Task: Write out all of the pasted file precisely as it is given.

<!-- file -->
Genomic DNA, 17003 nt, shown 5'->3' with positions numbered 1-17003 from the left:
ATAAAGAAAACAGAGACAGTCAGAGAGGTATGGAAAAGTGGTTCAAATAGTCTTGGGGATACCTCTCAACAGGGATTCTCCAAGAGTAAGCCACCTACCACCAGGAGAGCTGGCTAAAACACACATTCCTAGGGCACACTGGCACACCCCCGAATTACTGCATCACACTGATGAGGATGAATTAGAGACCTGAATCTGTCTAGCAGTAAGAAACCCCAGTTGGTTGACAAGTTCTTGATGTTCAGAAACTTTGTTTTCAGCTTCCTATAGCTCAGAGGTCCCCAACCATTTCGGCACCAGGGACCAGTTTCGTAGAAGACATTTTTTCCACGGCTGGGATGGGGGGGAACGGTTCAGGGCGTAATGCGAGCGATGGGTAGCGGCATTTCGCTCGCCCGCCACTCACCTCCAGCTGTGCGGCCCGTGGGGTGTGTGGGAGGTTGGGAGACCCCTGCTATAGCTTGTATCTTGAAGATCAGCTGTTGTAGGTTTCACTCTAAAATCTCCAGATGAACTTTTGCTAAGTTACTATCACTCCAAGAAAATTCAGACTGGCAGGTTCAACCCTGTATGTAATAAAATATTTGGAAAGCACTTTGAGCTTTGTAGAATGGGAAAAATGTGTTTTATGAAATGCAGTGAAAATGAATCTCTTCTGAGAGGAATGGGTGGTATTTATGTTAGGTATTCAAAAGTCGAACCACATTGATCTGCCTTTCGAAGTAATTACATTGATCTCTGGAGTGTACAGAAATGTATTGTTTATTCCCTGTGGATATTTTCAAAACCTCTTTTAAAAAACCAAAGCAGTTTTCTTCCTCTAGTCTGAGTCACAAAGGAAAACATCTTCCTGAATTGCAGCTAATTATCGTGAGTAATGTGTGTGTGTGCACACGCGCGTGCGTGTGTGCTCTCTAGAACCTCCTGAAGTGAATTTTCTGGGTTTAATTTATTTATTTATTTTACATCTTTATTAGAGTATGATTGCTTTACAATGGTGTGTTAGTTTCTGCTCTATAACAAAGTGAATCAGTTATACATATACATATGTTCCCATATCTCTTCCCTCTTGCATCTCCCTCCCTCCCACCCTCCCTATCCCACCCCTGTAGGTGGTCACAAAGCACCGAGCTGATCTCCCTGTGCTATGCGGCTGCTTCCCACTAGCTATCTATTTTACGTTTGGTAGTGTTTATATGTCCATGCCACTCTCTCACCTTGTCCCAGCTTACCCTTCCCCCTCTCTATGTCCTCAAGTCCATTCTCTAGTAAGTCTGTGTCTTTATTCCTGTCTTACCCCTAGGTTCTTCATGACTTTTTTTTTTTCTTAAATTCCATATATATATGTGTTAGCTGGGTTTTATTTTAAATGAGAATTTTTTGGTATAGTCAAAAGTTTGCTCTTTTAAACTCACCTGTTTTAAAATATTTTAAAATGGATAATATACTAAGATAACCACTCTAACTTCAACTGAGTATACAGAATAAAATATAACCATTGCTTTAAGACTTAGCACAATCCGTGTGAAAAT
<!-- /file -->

Genomic DNA, 17003 nt, shown 5'->3' with positions numbered 1-17003 from the left:
ATAAAGAAAACAGAGACAGTCAGAGAGGTATGGAAAAGTGGTTCAAATAGTCTTGGGGATACCTCTCAACAGGGATTCTCCAAGAGTAAGCCACCTACCACCAGGAGAGCTGGCTAAAACACACATTCCTAGGGCACACTGGCACACCCCCGAATTACTGCATCACACTGATGAGGATGAATTAGAGACCTGAATCTGTCTAGCAGTAAGAAACCCCAGTTGGTTGACAAGTTCTTGATGTTCAGAAACTTTGTTTTCAGCTTCCTATAGCTCAGAGGTCCCCAACCATTTCGGCACCAGGGACCAGTTTCGTAGAAGACATTTTTTCCACGGCTGGGATGGGGGGGAACGGTTCAGGGCGTAATGCGAGCGATGGGTAGCGGCATTTCGCTCGCCCGCCACTCACCTCCAGCTGTGCGGCCCGTGGGGTGTGTGGGAGGTTGGGAGACCCCTGCTATAGCTTGTATCTTGAAGATCAGCTGTTGTAGGTTTCACTCTAAAATCTCCAGATGAACTTTTGCTAAGTTACTATCACTCCAAGAAAATTCAGACTGGCAGGTTCAACCCTGTATGTAATAAAATATTTGGAAAGCACTTTGAGCTTTGTAGAATGGGAAAAATGTGTTTTATGAAATGCAGTGAAAATGAATCTCTTCTGAGAGGAATGGGTGGTATTTATGTTAGGTATTCAAAAGTCGAACCACATTGATCTGCCTTTCGAAGTAATTACATTGATCTCTGGAGTGTACAGAAATGTATTGTTTATTCCCTGTGGATATTTTCAAAACCTCTTTTAAAAAACCAAAGCAGTTTTCTTCCTCTAGTCTGAGTCACAAAGGAAAACATCTTCCTGAATTGCAGCTAATTATCGTGAGTAATGTGTGTGTGTGCACACGCGCGTGCGTGTGTGCTCTCTAGAACCTCCTGAAGTGAATTTTCTGGGTTTAATTTATTTATTTATTTTACATCTTTATTAGAGTATGATTGCTTTACAATGGTGTGTTAGTTTCTGCTCTATAACAAAGTGAATCAGTTATACATATACATATGTTCCCATATCTCTTCCCTCTTGCATCTCCCTCCCTCCCACCCTCCCTATCCCACCCCTGTAGGTGGTCACAAAGCACCGAGCTGATCTCCCTGTGCTATGCGGCTGCTTCCCACTAGCTATCTATTTTACGTTTGGTAGTGTTTATATGTCCATGCCACTCTCTCACCTTGTCCCAGCTTACCCTTCCCCCTCTCTATGTCCTCAAGTCCATTCTCTAGTAAGTCTGTGTCTTTATTCCTGTCTTACCCCTAGGTTCTTCATGACTTTTTTTTTTTCTTAAATTCCATATATATATGTGTTAGCTGGGTTTTATTTTAAATGAGAATTTTTTGGTATAGTCAAAAGTTTGCTCTTTTAAACTCACCTGTTTTAAAATATTTTAAAATGGATAATATACTAAGATAACCACTCTAACTTCAACTGAGTATACAGAATAAAATATAACCATTGCTTTAAGACTTAGCACAATCCGTGTGAAAAT